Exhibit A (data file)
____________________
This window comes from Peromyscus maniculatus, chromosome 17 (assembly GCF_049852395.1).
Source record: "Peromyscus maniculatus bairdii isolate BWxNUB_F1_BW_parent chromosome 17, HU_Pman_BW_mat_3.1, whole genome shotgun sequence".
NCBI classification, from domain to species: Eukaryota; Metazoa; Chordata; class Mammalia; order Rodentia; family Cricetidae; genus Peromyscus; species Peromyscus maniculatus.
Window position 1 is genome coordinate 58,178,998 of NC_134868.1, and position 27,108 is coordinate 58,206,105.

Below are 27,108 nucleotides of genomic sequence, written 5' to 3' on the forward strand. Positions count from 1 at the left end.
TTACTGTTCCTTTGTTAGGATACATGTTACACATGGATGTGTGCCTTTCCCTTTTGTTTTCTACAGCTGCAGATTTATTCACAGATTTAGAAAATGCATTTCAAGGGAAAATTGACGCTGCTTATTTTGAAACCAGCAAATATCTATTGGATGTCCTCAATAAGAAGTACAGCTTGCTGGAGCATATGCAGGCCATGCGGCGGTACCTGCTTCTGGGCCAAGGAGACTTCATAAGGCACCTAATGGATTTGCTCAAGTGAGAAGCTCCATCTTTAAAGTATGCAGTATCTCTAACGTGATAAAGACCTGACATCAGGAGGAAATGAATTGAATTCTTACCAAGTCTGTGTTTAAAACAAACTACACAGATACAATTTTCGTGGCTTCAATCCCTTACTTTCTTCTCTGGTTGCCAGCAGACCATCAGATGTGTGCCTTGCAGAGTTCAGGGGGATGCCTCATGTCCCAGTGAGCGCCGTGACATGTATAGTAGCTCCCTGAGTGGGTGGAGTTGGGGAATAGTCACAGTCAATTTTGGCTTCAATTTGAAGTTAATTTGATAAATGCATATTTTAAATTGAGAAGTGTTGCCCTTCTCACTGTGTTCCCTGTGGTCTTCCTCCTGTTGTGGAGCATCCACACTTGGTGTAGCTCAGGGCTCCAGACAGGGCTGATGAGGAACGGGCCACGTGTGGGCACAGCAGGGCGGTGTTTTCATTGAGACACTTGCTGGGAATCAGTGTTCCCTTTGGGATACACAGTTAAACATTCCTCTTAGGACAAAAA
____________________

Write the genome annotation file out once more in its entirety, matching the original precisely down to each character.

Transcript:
This window comes from Peromyscus maniculatus, chromosome 17 (assembly GCF_049852395.1).
Source record: "Peromyscus maniculatus bairdii isolate BWxNUB_F1_BW_parent chromosome 17, HU_Pman_BW_mat_3.1, whole genome shotgun sequence".
NCBI classification, from domain to species: Eukaryota; Metazoa; Chordata; class Mammalia; order Rodentia; family Cricetidae; genus Peromyscus; species Peromyscus maniculatus.
Window position 1 is genome coordinate 58,178,998 of NC_134868.1, and position 27,108 is coordinate 58,206,105.

Below are 27,108 nucleotides of genomic sequence, written 5' to 3' on the forward strand. Positions count from 1 at the left end.
TTACTGTTCCTTTGTTAGGATACATGTTACACATGGATGTGTGCCTTTCCCTTTTGTTTTCTACAGCTGCAGATTTATTCACAGATTTAGAAAATGCATTTCAAGGGAAAATTGACGCTGCTTATTTTGAAACCAGCAAATATCTATTGGATGTCCTCAATAAGAAGTACAGCTTGCTGGAGCATATGCAGGCCATGCGGCGGTACCTGCTTCTGGGCCAAGGAGACTTCATAAGGCACCTAATGGATTTGCTCAAGTGAGAAGCTCCATCTTTAAAGTATGCAGTATCTCTAACGTGATAAAGACCTGACATCAGGAGGAAATGAATTGAATTCTTACCAAGTCTGTGTTTAAAACAAACTACACAGATACAATTTTCGTGGCTTCAATCCCTTACTTTCTTCTCTGGTTGCCAGCAGACCATCAGATGTGTGCCTTGCAGAGTTCAGGGGGATGCCTCATGTCCCAGTGAGCGCCGTGACATGTATAGTAGCTCCCTGAGTGGGTGGAGTTGGGGAATAGTCACAGTCAATTTTGGCTTCAATTTGAAGTTAATTTGATAAATGCATATTTTAAATTGAGAAGTGTTGCCCTTCTCACTGTGTTCCCTGTGGTCTTCCTCCTGTTGTGGAGCATCCACACTTGGTGTAGCTCAGGGCTCCAGACAGGGCTGATGAGGAACGGGCCACGTGTGGGCACAGCAGGGCGGTGTTTTCATTGAGACACTTGCTGGGAATCAGTGTTCCCTTTGGGATACACAGTTAAACATTCCTCTTAGGACAAAAA